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CHESTERTON | The pursuit of happiness is the career goal of the guest speaker at the first program of the 61st season of the Sinai Forum on Sunday afternoon at the Chesterton High School auditorium.

Jenn Lim, CEO and "Chief Happiness Officer" of Delivering Happiness, a company Lim started with friend and Zappos.com founder Tony Hsieh, to “inspire science-based happiness, passion and purpose at work, home and everyday life.”

Lim explored the topic of “scientific happiness” and how people can “create and sustain” their own happiness at work and home.

“Scientists are telling us that our brains are hardwired to seek happiness but we are very bad at predicting what that looks like,” said Lim.

Lim has consulted at Zappos.com since it was founded in 2003 by Hsieh and collaborated with Hsieh on his 2013 book, "Delivering Happiness." Lim’s discussion included her experiences at Zappos and material from the book.

Lim said Zappos, which focuses first on employee happiness, uses “happiness as a business model,” and her company encourages other companies to do the same.

Key to Zappos’ success said Lim is an emphasis on core values, company culture, and a shared passion and purpose.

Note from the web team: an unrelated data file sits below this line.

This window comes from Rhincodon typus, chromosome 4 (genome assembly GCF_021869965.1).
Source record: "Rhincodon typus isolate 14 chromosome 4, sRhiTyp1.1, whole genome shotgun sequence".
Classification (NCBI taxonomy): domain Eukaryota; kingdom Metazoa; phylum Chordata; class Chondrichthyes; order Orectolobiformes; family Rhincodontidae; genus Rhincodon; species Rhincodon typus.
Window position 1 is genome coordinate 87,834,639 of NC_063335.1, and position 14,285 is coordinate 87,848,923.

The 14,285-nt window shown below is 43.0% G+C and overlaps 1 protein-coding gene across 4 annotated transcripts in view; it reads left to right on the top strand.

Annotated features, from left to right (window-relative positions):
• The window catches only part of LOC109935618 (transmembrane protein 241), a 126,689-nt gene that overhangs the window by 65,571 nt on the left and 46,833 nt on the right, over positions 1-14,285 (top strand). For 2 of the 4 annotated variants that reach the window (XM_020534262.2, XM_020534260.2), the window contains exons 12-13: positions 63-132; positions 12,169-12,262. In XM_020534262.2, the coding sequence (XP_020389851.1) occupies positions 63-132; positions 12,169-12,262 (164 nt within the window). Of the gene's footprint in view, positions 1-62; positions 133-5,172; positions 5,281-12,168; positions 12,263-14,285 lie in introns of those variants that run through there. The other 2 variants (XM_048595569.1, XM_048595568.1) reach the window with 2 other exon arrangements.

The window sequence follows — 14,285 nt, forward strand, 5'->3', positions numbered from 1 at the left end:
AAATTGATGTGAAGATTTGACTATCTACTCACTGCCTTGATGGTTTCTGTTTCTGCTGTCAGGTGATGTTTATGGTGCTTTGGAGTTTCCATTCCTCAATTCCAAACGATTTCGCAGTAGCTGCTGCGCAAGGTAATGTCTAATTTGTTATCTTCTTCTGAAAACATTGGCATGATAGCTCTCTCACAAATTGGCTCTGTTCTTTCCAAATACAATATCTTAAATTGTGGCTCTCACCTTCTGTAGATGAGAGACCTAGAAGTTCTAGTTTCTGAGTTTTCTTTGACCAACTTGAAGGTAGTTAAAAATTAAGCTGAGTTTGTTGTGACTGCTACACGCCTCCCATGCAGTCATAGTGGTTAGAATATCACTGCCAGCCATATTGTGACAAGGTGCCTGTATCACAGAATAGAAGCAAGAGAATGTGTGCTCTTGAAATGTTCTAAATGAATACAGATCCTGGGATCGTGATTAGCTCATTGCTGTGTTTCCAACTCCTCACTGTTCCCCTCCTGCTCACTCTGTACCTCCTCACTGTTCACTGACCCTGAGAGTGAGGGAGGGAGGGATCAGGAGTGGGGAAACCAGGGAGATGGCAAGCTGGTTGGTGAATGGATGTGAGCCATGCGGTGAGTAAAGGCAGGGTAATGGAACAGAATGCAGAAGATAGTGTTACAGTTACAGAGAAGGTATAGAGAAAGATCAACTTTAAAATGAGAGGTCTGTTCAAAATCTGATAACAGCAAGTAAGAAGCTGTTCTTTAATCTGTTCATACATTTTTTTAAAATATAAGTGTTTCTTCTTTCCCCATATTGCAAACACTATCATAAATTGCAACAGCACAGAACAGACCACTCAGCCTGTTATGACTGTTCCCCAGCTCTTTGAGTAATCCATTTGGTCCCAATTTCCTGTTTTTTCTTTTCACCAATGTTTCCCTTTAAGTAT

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Lim said with 87 percent of world’s workforce reporting they are unhappy at work, it makes sense to focus on realizing employee happiness.

“Zappos is not the only company doing this,” Lim said. “For companies that focused on employee well being first, they outperformed the Standard & Poor’s 500.”

Lim has consulted with 160 companies in 110 countries, including Hilton, Audi, Lowe’s, Morgan Stanley, Aetna, Facebook, and Toms on how to achieve happy workers in the workplace, which results in higher productivity and profitability.

“We want to suck the fluffiness out of happiness,” Lim said. “We want to show them how to increase happiness levels all based on data and ROI. Happier employees mean happier customers and more successful business and meaningful lives. It makes scientific sense, business sense, and human sense.”

Lim challenged the audience to find their own happiness, to “live true” to their authentic selves, and “to do.”

“It sounds so simple," Lim said. "But if everyone was doing the things they thought they should be doing to change their happiness ... everyone has that ability to create change, more than we ever thought possible.”

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